More Tales of Indiscretion

in Scams, Security

No, I will not be regaling you with stories of folks who took part in the Vancouver Riots, only to find their faces splattered all over Facebook (aka the new Big Brother), incriminating them in a crime (that really is Dumber than Snake Mittens too), no my wife told me a story from the Charlotte, North Carolina Airport and how maybe some conversations should be kept private. Yes more tales of indiscretion (financially speaking).

My wife was having a lay over waiting for a flight to another place, so she was sitting patiently at the gate. She noticed that the Airport had many private looking alcoves and areas where “telecommuters” could get things done with some privacy (all of them seemed to have rocking chairs too?!?), however she then also noticed a gentleman sitting in the middle of the waiting area talking on his cell phone (in a very loud tone as well (if you think that my wife is a professional interloper or nosy body)).

This gentleman was concerned because he seemed to have had to purchase his airline tickets twice and he was not sure whether he had enough money in his account to pay for all of it (or he was afraid of bouncing cheques or something like that), so he was talking to his bank (my wife assumed).

The gentleman said loudly, “… yes take the money from the account that had $40,000 in it and transfer over $3000 just in case…”, or something to that effect. He then announced boldly and loudly, “… my access card number? It is xxxx xxx xxx xxxx…” (no my wife did not write it down and she did not recall it either).

As I heard this story I went WTF, is this person insane? I don’t care if he has not given out his PIN number for his access card or which bank he deals with or any other info, people who know how to defraud folks need less than this to break into your bank account and cause some severe damage. I was flabbergasted by the story, but my wife assured me the gentleman did not seem ill at ease doing this and nobody else around him pointed out what he was doing was very financially dangerous.

Rules for Telephone Banking

It’s pretty simple the rules for using telephone banking:

  1. Never do it in a public place where nasty folks can listen in
  2. Don’t use your wireless phones at home (all a thief needs to do is listen in to the tones and they have your banking info)
  3. Don’t really do this over your cell phone if you can help it

Sometimes being paranoid is the right way to be, especially when it comes to the security of your money. Careful or you may end up in another one of my tales of indiscretion posts.

 

{ 5 comments }

  • Big Cajun wife June 22, 2011, 9:30 AM

    Anyone sitting beside that gentleman, could have been a really rich person that day. They would have seen his debit card and known what bank it came from. (he sat and waved it around when he talked) They would have known his last transaction, as he had just used it to buy a new airline ticket to Florida. He was calling to see if he had been billed twice by US Airways as his last reservation had been cancelled. (he didn’t know by whom) He read his access card number to the person at the bank and he confirmed how much money was in the account. He then asked the bank to move $30,000 out to another account, as he was travelling to Florida and wouldn’t need $40,000 in his checking account. What astounded me was that a bank would do this over the phone. The only identification he gave was his name and his access card number. He doesn’t need sympathy, he needs a stupidity award.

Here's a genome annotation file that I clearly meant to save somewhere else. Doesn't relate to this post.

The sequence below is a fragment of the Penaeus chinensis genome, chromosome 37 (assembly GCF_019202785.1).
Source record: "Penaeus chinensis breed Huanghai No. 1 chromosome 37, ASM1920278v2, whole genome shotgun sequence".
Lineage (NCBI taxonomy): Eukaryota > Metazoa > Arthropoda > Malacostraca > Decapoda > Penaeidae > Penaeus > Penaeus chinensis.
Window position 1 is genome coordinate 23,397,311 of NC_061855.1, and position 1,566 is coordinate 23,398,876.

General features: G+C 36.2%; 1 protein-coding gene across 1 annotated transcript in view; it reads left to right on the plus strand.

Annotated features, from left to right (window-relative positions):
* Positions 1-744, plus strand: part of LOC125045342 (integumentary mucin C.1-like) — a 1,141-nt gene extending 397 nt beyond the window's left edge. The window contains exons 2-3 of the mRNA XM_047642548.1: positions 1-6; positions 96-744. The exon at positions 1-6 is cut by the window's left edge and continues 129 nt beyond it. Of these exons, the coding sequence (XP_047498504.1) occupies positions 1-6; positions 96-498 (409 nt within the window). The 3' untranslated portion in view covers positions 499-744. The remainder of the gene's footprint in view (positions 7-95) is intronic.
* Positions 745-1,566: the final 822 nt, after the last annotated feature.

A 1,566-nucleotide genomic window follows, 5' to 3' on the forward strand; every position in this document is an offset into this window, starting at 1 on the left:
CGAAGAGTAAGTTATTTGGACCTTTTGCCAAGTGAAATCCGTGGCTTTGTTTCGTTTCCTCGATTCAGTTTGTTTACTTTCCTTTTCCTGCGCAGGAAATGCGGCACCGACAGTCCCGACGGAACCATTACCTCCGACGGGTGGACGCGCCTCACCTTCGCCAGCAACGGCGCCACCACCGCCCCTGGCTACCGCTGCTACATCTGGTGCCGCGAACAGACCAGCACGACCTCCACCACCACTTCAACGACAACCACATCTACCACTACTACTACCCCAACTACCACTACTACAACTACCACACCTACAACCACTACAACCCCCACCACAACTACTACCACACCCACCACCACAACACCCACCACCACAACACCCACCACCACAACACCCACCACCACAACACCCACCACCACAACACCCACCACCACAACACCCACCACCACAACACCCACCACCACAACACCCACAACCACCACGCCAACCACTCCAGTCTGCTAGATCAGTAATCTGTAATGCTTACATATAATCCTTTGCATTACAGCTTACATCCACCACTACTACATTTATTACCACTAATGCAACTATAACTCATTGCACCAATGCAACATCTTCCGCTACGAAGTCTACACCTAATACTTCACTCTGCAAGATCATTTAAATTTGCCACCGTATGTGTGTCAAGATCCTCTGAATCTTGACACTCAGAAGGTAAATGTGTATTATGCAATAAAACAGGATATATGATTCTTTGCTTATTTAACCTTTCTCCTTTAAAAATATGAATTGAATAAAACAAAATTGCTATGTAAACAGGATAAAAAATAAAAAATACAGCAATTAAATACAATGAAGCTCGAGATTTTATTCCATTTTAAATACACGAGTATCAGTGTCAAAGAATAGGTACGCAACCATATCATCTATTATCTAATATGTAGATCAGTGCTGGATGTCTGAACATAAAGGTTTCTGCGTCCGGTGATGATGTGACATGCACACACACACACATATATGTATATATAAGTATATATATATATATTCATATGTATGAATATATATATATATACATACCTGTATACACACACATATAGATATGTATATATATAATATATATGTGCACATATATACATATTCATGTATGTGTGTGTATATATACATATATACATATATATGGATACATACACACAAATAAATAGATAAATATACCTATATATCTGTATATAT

BCW

    Reply
  • Bankruptcy Ben June 21, 2011, 11:34 PM

    it’s probably a lower risk than using the ATM. Card skimmers are a bigger problem.

    Reply
  • Rachel Levington June 21, 2011, 10:48 PM

    This article points out how very important it is to be discreet when conducting business over a cellular connection or in any circumstance really. We have to protect our hard-earned money.

    Reply
  • krantcents June 21, 2011, 11:11 AM

    I never understand why people have any conversations on a cell phone in public. I really don’t want to listen, but the individual makes that impossible. It seems telephone courtesy is over never mind privacy.

    Reply
  • Michael James June 21, 2011, 8:55 AM

    I can sympathize with people who get into this type of situation. During a year-long interaction with CRA where several of the people I had to call never answered the phone, I had to take their calls whenever they called or tolerate yet another week-long delay. Sometimes I was called at work and had to discuss details of my tax situation when several coworkers were within earshot. I did my best to keep my information as private as possible, but I didn’t want to quit my job for a year wile CRA got things straightened out.

    Reply

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